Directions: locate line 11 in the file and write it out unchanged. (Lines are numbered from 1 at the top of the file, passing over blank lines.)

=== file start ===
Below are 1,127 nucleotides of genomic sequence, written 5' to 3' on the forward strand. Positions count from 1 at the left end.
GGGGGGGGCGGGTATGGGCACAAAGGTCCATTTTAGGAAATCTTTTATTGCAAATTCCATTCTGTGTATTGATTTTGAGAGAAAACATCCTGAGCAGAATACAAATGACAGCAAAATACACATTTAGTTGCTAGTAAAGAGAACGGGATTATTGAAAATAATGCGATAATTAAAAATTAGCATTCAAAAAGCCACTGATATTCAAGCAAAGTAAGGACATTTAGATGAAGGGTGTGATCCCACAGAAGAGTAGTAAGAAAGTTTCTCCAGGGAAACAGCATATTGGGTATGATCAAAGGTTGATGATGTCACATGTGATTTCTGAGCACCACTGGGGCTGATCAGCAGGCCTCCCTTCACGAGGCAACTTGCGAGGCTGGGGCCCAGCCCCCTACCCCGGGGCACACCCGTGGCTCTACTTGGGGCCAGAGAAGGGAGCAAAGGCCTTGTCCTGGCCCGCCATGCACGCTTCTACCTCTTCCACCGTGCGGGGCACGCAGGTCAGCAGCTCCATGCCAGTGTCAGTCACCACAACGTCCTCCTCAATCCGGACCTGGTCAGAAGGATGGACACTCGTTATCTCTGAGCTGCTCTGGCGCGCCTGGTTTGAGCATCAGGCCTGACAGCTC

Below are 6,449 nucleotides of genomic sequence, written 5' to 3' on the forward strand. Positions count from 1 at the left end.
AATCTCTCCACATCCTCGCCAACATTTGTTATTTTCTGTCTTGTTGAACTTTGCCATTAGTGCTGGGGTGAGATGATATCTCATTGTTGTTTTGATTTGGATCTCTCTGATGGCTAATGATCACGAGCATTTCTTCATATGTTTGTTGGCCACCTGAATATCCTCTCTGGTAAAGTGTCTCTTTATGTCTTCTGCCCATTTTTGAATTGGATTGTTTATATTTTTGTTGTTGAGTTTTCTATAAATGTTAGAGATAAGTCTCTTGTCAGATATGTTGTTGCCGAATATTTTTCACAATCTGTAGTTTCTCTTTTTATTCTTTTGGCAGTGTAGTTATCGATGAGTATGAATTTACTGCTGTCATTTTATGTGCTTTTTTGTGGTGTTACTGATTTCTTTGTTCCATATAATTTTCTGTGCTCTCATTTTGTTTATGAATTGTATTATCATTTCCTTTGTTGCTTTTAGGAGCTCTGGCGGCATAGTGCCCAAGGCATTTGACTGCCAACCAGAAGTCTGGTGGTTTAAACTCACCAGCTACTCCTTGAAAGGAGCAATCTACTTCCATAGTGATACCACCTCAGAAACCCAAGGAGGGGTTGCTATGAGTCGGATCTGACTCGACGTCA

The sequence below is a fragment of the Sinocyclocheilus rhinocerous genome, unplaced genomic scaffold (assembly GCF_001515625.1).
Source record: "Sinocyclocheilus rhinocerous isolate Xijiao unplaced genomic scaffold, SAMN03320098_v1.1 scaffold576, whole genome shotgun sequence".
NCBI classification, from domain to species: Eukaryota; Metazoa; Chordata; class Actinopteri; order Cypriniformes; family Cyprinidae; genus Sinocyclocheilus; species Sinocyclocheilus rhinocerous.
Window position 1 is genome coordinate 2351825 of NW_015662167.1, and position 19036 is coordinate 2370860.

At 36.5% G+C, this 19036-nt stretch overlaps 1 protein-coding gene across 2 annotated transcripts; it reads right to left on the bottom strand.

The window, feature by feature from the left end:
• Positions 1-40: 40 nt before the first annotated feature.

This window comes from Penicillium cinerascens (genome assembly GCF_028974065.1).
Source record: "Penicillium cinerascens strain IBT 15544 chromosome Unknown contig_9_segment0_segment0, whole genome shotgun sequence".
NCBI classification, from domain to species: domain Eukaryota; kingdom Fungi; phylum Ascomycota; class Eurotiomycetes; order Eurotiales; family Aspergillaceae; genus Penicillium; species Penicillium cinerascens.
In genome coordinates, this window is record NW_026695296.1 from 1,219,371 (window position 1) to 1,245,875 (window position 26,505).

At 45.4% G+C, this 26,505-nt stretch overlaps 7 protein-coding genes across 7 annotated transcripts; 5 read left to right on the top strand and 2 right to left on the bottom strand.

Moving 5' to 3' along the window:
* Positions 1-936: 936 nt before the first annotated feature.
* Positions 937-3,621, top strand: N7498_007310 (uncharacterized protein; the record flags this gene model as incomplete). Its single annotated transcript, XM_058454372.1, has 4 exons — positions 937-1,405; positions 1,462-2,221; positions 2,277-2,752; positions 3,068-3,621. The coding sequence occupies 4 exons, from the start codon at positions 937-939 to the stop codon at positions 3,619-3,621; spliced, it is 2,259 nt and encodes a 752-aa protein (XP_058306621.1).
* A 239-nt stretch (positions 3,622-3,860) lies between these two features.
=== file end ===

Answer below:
• Positions 1-40: 40 nt before the first annotated feature.